Sixty-four embryonic stem cell lines have been identified by the US National Institutes of Health (NIH) as eligible for use in federally funded projects. Ten research centres and companies around the world hold these stem cell lines. Only four of these groups are in the US, with others in Australia, Sweden, Israel and India.
President Bush recently limited federally-funded stem cell research in the US to cell lines that are already in existence. He claimed that more than 60 such lines were in existence, a figure that many scientists challenged. The NIH has assured scientists that the 64 stem cell lines are 'genetically diverse', therefore providing enough variety for research.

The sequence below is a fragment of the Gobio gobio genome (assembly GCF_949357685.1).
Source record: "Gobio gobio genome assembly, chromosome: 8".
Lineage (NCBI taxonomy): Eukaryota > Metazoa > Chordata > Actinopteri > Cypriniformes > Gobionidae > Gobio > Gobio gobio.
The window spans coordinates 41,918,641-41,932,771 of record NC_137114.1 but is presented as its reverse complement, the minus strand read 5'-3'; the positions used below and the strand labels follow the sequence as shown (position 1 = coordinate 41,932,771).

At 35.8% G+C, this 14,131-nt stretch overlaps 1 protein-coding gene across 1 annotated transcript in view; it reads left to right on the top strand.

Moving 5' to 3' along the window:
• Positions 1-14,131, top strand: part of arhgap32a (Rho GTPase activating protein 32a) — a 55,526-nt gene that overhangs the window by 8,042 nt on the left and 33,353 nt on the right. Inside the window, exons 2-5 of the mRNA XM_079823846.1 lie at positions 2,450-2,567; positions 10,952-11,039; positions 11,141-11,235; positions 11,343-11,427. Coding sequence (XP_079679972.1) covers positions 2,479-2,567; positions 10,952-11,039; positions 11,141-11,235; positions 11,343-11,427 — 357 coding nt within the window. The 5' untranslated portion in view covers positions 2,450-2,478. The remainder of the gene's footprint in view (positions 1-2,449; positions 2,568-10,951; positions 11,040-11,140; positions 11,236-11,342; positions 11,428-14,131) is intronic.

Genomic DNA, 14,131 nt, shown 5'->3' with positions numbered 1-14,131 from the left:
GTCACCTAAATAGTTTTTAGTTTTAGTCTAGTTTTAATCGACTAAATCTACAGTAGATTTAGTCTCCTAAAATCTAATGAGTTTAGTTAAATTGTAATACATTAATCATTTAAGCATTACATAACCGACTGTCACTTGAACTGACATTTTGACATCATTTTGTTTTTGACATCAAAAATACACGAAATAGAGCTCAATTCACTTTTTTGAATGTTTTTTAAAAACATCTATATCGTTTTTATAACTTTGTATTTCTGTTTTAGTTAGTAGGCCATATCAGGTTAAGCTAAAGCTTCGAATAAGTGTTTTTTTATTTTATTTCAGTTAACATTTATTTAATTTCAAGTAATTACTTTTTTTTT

Scientists in the US are also worried about access to the stem cell lines, including being able to use those covered by patents. The NIH said that it has been dealing with this issue and is 'working to help researchers gain access to the cells'. The NIH is establishing a registry to keep information about the cell lines, including their location and details about their derivation and growth progress. A spokesman said the agency is taking applications for funding and hopes to award the first grants early next year.
Sources and References
NIH identifies 64 stem cell colonies
Update on existing human embryonic stem cells